Please allow me to clarify a few misconceptions.  In some religious circles we are all sinners.  Since I am agnostic, I don’t subscribe to a religious view of sin.  My use of the terminology is borrowed from the religious sphere since I think that the concept of sin has a very useful connotation if we can free it from some of the pejorative and negative associations with which it is fettered.  First of all, I do not believe that you will go to hell for committing these Seven Sins.  Second, you will not be a bad or evil person because of them.  Third and accentuating the positive, you may be happier and healthier if you are more aware of these “sins” and can do a better job of examining the role that they play in your life.  My bringing these “sins” out is to help us all become more aware of the morality that we have allowed to become obscured in our daily lives.

There are only two mistakes one can make along the road to truth; not going all the way, and not starting.  —-Buddha

We have had a decline in morality that started over one hundred years ago and it still seems to be declining.  More people are worried about their taxes increasing then the poverty facing many people in this country.  More people are worried about their security then the number of people going to jail every day for victimless crimes.  More people are worried about the price of gasoline then the pollution we send into the atmosphere every day.  Self-centeredness has become a dominant fixture of the American landscape.  “Greed is Good” says Ivan Boesky and everyone applauds.

If you look for truth, you may find comfort in the end; if you look for comfort you will not get either comfort or truth only soft soap and wishful thinking to begin, and in the end, despair.   — C. S. Lewis

Why do I think we should care about morality? 

goodevilWithout morality, we are not even as good as animals.  Animals eat, drink, sleep, procreate and fight when they have to.  They do not do it simply to hurt other animals or to wage war against groups or individuals that they cannot tolerate.  Animals care for their young and exhibit many characteristics of moral behavior.  In captivity, animals may display much more aggressive behavior.  For instance, Orcas in the wild have never been observed to kill other Orcas.  This is not the case for Orcas in captivity.  There is no such thing as civilization without a commitment to moral and ethical behavior.  Even animal societies are proof of this.

“I am Envy, begotten of a chimney-sweeper and an oyster-wife. I cannot read, and therefore wish all books were burnt; I am lean with seeing others eat – O that there would come a famine through all the world, that all might die, and I live alone; then thou should’st see how fat I would be! But must thou sit and I stand? Come down, with a vengeance!”  ― Christopher MarloweDoctor Faustus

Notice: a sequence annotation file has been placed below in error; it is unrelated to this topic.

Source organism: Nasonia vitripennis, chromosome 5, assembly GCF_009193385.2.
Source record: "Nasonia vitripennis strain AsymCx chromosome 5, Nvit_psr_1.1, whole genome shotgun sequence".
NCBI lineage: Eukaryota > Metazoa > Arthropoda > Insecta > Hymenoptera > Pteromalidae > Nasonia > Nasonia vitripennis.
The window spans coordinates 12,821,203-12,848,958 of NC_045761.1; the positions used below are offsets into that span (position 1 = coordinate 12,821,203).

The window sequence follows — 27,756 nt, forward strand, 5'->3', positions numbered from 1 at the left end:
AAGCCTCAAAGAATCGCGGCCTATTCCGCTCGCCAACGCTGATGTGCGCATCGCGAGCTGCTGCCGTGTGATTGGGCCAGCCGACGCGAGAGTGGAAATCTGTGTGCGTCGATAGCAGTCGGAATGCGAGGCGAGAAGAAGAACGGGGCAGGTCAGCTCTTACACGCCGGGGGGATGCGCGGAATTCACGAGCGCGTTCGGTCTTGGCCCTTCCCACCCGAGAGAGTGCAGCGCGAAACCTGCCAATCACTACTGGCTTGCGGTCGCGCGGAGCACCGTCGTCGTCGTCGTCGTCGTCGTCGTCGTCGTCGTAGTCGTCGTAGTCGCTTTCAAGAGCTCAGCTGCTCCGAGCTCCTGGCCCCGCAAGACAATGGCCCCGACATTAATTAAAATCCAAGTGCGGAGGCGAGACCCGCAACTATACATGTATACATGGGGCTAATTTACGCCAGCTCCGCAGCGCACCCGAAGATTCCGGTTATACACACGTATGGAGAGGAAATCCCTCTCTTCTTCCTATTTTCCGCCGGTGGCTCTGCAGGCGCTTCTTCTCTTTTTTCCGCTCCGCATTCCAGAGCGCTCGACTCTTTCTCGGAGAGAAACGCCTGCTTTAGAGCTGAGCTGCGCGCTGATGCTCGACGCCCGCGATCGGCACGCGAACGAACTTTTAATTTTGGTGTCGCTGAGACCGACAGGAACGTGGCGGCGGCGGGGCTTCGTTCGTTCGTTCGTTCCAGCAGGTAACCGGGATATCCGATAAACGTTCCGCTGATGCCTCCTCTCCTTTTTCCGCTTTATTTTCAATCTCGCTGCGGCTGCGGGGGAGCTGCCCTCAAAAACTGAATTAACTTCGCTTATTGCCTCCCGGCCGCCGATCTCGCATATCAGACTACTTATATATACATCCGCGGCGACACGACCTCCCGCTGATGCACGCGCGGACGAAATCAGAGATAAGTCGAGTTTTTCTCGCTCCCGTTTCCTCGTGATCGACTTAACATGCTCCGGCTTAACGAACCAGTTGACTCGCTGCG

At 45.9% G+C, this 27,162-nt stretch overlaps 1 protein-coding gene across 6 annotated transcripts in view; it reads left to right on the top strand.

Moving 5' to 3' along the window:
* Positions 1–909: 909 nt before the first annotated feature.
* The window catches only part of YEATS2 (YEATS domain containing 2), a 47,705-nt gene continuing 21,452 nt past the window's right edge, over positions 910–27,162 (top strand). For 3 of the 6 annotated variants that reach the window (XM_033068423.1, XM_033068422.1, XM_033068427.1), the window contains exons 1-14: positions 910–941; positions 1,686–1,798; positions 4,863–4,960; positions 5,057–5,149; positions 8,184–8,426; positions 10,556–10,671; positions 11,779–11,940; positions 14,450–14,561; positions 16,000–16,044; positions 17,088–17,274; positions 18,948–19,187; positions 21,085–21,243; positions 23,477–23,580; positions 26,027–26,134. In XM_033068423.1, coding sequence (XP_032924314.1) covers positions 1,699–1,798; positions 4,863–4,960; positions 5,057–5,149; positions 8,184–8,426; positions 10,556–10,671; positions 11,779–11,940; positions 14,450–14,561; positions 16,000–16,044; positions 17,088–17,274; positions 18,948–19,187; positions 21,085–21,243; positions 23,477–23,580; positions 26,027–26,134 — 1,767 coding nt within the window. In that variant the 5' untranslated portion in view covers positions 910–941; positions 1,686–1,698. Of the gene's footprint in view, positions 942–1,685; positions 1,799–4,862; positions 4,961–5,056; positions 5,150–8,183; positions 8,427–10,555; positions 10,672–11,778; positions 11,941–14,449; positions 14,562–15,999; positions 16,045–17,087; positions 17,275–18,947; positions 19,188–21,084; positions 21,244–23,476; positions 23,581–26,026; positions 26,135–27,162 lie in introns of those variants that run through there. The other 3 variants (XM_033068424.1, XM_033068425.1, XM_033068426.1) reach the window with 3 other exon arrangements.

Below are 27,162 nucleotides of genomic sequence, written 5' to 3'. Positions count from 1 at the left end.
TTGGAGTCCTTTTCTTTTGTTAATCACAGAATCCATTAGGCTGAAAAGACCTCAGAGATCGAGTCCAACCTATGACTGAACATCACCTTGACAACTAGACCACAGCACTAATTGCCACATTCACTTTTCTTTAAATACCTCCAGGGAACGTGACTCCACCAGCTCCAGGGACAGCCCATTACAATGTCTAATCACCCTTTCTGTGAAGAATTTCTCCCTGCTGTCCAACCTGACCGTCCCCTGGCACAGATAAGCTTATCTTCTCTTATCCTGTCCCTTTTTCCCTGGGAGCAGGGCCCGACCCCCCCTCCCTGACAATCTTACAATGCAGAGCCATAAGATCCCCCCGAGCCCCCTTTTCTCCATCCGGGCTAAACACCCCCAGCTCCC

Without morality, we have no compass to define what is good behavior and what is bad behavior.  We are reduced to the level of opportunists willing to take advantage of anyone and anything that suits our ends.  Listen to the current debate on the use of torture and the recent CIA report and you will find numerous “experts” advocating that the “ends justify the means.”  One man on NPR noted that he thought we should ask the victims of the Twin Trade Towers what they thought about the use of torture to capture Osama Bin Laden.   John McCain (May he Rest in Peace) once said it best when he opined in Congress (12-9-14) that “”Our enemies act without conscience. We must not.”  Nevertheless, he was opposed by his own party in his opposition to torture and in fact to even releasing the CIA Tortmoralityure Report. 

Many Republicans argued against releasing the report, especially as the threat of the Islamic State in Iraq and Syria grew and U.S. intelligence officials had warned that its release could cause backlash from nations and groups hostile towards the nation.   American embassies in the Middle East had been put on heightened security alert for its release.

McCain replied that “This report strengthens self-government and, ultimately, I believe, America’s security and stature in the world.”  (CNN 12-9-14)

Finally, without morality, there is no way to transmit values from one generation to another.  A lack of morality has led to the increase in amorality that is now symptomatic of our society.  Amorality is a set of beliefs which deny the value of morality or at best are indifferent to morality.  A rock is amoral.  It is neither good (moral) or bad (immoral) but may be used for either purpose.  Anything or anyone without a conscience is amoral.  It is a fine line and one that is very easy to trespass between amoral and immoral.  Many people today may think their behaviors are amoral when actually they could better be described as immoral.  Harken back to the Seven Deadly Sins and ask yourself, how many of these vices are amoral?  Are greed, gluttony, lust and wrath amoral?   Can anyone with a good conscience say it is okay to partake in these vices?

“Seven deadly sins,
seven ways to win,
seven holy paths to hell,
and your trip begins

Seven downward slopes
seven bloodied hopes
seven are your burning fires,
seven your desires…”
― Iron Maiden

Time for Questions:

What is your moral code? What are the three most important morals in your life?  Do you think everyone should have an explicit moral code?  Why or why not?  Do you know many amoral people?  What do you think about amorality?  When is it justified?  What do you think the world would be like if everyone was amoral?  Would it be a better world or worse? Why?

Life is just beginning.

“Remember tonight… for it is the beginning of always”  ― Dante Alighieri